But to everyone’s surprise, Google pulled the plug on Project Ara funding. On September 2, 2016, Google announced that Project Ara had been officially cancelled in an effort to "streamline the company's hardware efforts.” The Project had already been delayed in the past in its 2005 commercialization deadline. Earlier this year, the project was again delayed to 2017. Additionally, the Ara team had announced that Ara would pivot from fully modular to having a fixed CPU, GPU, antennas, sensors, battery, and display. After that announcement, Ara was watered down so much it barely had a reason to exist. Finally on September 2, Google decided to Kill Project Ara.

The quote about "streamlining the company's hardware efforts" points to Google's new hardware division as being behind the change in strategy. The division, with former Motorola President Rick Osterloh at the helm, has been tasked with combining Google's hardware efforts into a single portfolio.

LG has also similar future plans for G5 as G5 failed to impress its customers. Experts suspect that these instances may discourage the other developers from further working on it. The modular smartphone concept seems to be fading slowly, with the Lenovo owned Motorola being the only one still in the market. A new module for Motorola’s Moto Z smartphone was announced last week, by Hasselblad, but that also seems quite expensive.


The development of Modular smartphones is challenge in itself. Developing such devices is particularly challenging, because of issues with size, performance and price.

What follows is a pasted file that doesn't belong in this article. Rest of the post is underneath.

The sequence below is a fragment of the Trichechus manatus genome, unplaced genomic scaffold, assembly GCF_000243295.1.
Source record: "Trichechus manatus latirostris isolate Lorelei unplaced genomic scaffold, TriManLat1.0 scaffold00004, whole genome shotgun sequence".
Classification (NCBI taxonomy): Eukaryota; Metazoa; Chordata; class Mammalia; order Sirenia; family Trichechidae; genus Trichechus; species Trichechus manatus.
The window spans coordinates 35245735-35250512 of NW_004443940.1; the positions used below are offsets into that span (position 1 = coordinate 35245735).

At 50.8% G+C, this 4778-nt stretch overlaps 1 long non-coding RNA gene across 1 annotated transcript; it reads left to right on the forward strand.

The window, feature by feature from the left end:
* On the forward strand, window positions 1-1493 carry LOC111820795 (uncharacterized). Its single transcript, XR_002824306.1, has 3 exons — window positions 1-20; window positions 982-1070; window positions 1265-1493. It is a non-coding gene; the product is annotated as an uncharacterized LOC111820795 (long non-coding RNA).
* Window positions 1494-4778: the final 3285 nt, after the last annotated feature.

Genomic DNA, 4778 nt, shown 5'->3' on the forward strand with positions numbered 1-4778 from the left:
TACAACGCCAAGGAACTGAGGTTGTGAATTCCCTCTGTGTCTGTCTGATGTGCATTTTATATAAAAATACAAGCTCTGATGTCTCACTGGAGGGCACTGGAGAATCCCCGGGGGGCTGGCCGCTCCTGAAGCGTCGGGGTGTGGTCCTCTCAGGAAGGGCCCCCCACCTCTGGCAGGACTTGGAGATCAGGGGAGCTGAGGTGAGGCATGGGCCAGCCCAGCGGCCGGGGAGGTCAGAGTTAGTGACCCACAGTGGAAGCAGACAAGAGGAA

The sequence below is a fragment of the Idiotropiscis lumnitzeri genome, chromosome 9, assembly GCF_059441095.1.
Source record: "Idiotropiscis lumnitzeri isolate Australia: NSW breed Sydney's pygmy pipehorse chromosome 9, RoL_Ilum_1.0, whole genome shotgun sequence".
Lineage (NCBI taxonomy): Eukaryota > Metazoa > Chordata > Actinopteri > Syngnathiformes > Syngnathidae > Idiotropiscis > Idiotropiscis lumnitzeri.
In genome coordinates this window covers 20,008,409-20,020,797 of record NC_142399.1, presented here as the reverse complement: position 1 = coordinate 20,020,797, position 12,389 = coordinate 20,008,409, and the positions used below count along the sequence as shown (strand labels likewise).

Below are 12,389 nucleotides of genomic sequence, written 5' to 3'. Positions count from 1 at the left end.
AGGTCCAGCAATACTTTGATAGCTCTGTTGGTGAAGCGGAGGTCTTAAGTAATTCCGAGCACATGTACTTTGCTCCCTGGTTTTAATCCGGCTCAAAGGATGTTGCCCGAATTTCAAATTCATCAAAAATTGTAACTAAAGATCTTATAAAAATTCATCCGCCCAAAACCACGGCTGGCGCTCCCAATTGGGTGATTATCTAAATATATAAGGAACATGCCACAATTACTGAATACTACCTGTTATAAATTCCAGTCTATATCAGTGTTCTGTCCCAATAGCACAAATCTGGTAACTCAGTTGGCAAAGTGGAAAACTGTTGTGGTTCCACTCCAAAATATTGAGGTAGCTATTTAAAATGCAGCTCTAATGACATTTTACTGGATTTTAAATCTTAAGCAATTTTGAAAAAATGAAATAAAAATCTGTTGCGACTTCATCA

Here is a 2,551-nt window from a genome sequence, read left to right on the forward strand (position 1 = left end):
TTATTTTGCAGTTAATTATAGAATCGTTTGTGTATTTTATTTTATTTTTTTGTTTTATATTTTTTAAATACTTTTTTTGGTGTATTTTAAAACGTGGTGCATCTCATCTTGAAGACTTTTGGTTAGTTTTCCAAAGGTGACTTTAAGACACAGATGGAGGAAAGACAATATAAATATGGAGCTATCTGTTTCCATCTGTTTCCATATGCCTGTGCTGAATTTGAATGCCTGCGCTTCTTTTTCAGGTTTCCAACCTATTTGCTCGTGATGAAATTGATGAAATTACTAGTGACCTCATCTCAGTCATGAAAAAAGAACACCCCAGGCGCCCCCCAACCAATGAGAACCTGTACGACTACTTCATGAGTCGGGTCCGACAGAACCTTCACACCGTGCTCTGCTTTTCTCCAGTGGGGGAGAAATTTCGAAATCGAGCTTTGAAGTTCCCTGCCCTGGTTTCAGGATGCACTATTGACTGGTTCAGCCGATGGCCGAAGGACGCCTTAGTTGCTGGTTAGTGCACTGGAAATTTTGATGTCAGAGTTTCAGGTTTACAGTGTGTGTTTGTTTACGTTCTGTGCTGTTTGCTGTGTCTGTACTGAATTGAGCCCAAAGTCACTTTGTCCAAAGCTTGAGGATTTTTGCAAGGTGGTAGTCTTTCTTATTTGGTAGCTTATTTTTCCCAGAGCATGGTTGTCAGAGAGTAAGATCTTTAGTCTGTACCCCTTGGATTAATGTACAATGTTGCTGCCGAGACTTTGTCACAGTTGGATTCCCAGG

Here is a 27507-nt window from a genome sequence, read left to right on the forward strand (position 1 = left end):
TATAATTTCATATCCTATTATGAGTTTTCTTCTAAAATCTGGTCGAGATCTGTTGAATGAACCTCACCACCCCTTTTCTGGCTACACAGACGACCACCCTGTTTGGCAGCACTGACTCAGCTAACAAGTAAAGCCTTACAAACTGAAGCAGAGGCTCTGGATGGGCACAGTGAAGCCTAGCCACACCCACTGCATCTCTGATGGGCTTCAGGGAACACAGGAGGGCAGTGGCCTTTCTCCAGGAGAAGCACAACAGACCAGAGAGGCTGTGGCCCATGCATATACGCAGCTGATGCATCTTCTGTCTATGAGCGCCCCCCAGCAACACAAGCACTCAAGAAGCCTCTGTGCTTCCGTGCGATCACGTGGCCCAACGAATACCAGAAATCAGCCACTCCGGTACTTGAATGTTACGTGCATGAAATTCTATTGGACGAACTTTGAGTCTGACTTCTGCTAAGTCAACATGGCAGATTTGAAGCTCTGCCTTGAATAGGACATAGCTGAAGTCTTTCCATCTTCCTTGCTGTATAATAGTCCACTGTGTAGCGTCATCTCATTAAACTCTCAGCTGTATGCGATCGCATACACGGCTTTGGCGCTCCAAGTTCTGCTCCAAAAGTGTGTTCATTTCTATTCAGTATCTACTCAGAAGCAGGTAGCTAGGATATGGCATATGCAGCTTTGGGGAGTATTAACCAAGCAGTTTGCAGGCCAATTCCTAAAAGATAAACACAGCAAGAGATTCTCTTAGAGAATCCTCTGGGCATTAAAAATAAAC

Here are the top seven reasons why it's so difficult to develop smartphones that let users swap out the processor, camera and storage options:

The biggest technical challenge to building a modular smartphone is the underlying architecture, the structural frame and data backbone of the device, which makes it possible for all the modules to communicate with each other. It has to be so efficient that the overall performance doesn't take a hit and still be cheap and frugal with power consumption.  

Last year, the Project Ara team posted and then retracted a Twitter message that a prototype had failed a drop test. But it's clear that keeping the modules in place is a challenge. In the message that wasn't retracted, Project Ara said it's developing a new and better solution. It also remains to be seen how the modules and connectors will be able to handle the wear-and-tear of long-term daily use.